Workman holds event, says “I’m not a politician….”

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Beth Workman, a candidate for Ohio House of Representatives officially kicked off her campaign Tuesday night at a standing-room-only launch party in Chillicothe.

Held at the historic Atwood House on Paint Street, Workman was surrounded by 100 enthusiastic supporters, including Chillicothe Mayor Luke Feeney, former Governor Ted Strickland, and Ross County Auditor Tom Spetnagel. Additional attendees included elected officials from Pickaway and Fayette counties, as well as some people from the opposite party.

“I’m not a politician,” Workman told the crowd. “There is something wrong and we need to fix it. I’m tired of hearing people say we can’t fix it. We just need to have fire in our heart!”



Raised in Pike County, Beth attended Waverly City Schools. She was the Valedictorian of her graduating class and captain of the volleyball team. Her husband Mark, is a fellow Waverly High School alumnus. They currently reside in  Chillicothe.

Workman said that in the past, she has capitalized on her fittingly last name having “work” in it. Previously running for the same seat in the 92nd District two years ago, the former school teacher said she is expanding her campaign this cycle.

She said she is focusing on three W’s: women and children, working people, and the world’s health.

“We have to work harder and work as possibly hard as we can,” she told the group before they irrupted in cheer.

Governor Ted Strickland spoke and remarked how Workman is passionate and how she is — he says — the right person for the position.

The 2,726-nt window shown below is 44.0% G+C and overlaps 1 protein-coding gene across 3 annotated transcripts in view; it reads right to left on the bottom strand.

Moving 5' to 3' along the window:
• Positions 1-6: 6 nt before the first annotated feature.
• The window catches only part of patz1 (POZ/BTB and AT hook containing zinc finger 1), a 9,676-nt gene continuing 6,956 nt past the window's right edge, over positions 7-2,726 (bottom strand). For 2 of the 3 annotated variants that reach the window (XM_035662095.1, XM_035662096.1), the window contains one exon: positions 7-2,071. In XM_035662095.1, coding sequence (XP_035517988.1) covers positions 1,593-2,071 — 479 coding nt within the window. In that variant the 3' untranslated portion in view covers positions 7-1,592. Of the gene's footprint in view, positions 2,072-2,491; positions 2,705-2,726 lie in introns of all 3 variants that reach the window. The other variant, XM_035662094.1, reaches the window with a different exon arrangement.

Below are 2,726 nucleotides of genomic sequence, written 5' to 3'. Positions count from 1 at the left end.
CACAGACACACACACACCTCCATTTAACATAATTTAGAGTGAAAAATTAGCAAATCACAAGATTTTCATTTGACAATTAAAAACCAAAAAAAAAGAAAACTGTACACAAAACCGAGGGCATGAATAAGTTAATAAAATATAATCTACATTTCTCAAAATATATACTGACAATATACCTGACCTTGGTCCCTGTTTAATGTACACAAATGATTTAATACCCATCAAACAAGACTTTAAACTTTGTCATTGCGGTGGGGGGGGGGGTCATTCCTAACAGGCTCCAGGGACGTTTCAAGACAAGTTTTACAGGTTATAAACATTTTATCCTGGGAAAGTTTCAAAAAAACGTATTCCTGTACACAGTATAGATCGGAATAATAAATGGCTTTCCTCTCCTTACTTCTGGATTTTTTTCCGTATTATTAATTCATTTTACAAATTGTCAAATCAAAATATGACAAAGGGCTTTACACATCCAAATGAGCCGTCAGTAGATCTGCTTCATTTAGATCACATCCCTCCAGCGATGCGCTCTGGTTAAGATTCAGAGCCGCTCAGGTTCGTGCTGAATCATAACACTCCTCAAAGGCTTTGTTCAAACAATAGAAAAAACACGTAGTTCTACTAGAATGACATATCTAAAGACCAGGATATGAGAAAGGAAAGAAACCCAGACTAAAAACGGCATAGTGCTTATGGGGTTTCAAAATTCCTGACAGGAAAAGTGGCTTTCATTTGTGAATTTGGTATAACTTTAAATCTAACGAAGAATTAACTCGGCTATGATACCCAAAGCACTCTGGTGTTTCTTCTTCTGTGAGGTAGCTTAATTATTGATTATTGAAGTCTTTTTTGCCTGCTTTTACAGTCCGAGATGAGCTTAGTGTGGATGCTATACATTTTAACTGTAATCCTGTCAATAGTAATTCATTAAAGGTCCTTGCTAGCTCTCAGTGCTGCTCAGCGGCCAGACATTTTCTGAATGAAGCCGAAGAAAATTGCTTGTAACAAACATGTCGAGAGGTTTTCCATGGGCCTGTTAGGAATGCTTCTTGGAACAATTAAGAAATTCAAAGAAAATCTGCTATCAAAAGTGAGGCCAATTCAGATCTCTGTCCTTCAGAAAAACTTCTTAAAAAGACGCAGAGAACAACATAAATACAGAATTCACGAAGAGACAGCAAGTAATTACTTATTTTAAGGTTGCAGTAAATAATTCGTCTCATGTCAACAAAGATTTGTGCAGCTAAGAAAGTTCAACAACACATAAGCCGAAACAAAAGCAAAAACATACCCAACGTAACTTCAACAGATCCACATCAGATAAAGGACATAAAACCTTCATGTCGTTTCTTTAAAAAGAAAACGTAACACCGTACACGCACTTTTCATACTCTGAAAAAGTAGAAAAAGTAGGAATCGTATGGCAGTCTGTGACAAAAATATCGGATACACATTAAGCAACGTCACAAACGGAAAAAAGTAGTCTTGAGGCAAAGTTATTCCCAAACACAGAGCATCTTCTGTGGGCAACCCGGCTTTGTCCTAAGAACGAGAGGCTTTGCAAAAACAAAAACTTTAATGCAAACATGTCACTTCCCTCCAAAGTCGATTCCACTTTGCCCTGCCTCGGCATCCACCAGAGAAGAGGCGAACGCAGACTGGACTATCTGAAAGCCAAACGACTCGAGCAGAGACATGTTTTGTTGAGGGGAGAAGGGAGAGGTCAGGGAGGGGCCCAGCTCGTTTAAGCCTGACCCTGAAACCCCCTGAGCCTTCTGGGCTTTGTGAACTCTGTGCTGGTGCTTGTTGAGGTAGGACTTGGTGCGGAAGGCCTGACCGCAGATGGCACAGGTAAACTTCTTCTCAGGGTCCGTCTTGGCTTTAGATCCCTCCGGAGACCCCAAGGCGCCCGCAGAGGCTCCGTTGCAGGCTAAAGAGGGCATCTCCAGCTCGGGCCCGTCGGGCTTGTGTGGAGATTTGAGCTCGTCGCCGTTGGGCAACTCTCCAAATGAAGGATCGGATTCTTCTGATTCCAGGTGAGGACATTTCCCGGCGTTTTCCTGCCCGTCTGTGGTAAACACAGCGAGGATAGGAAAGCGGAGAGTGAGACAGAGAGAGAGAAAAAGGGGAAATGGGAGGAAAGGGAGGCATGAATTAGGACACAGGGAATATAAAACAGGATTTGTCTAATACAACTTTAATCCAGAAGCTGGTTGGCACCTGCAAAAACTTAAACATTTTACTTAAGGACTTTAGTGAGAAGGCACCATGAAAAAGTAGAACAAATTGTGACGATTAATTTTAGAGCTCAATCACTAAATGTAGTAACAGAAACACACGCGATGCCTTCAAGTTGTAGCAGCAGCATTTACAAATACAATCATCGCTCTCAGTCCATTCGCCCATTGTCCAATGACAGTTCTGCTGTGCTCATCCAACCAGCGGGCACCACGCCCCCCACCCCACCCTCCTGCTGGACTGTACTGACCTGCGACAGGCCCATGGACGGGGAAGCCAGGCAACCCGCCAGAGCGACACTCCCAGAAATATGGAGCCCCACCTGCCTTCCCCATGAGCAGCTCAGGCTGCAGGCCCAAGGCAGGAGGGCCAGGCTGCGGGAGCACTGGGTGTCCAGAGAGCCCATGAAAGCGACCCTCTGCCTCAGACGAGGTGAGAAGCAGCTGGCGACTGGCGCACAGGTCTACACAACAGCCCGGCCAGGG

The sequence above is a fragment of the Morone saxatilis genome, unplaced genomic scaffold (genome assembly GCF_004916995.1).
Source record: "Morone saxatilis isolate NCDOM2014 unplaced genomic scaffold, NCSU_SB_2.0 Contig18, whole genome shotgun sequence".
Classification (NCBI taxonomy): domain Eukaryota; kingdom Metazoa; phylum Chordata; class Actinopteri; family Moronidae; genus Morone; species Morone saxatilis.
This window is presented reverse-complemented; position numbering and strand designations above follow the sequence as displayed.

“When Mike DeWine was elected — when John Kasich left office — it was like a breath of fresh air,” the former Governor said. “But what we have in the House and Senate is really troubling. The women are going to save us. Our demographic, older white men; I don’t know what happened to us. I think women understand what a lot of us older white men don’t; how important education is, how important leadership is so that our young people can respect people….[Beth] has the courage to fight.”

Workman will appear on the November ballot. She does not face a primary opponent. She will be joined on the general ballot by either Mark Johnson or Caleb Johnson; the two Johnsons are sparring off in a primary this spring for the republican nomination.




Derek Myers is the editor-in-chief of the Guardian. In addition to overseeing the editorial content for the publication, he is a television news reporter and show host. Prior to joining the Guardian full-time, Derek was a Public Information Officer for a county Sheriff and spent the last decade reporting news around the country for local network news affiliates.


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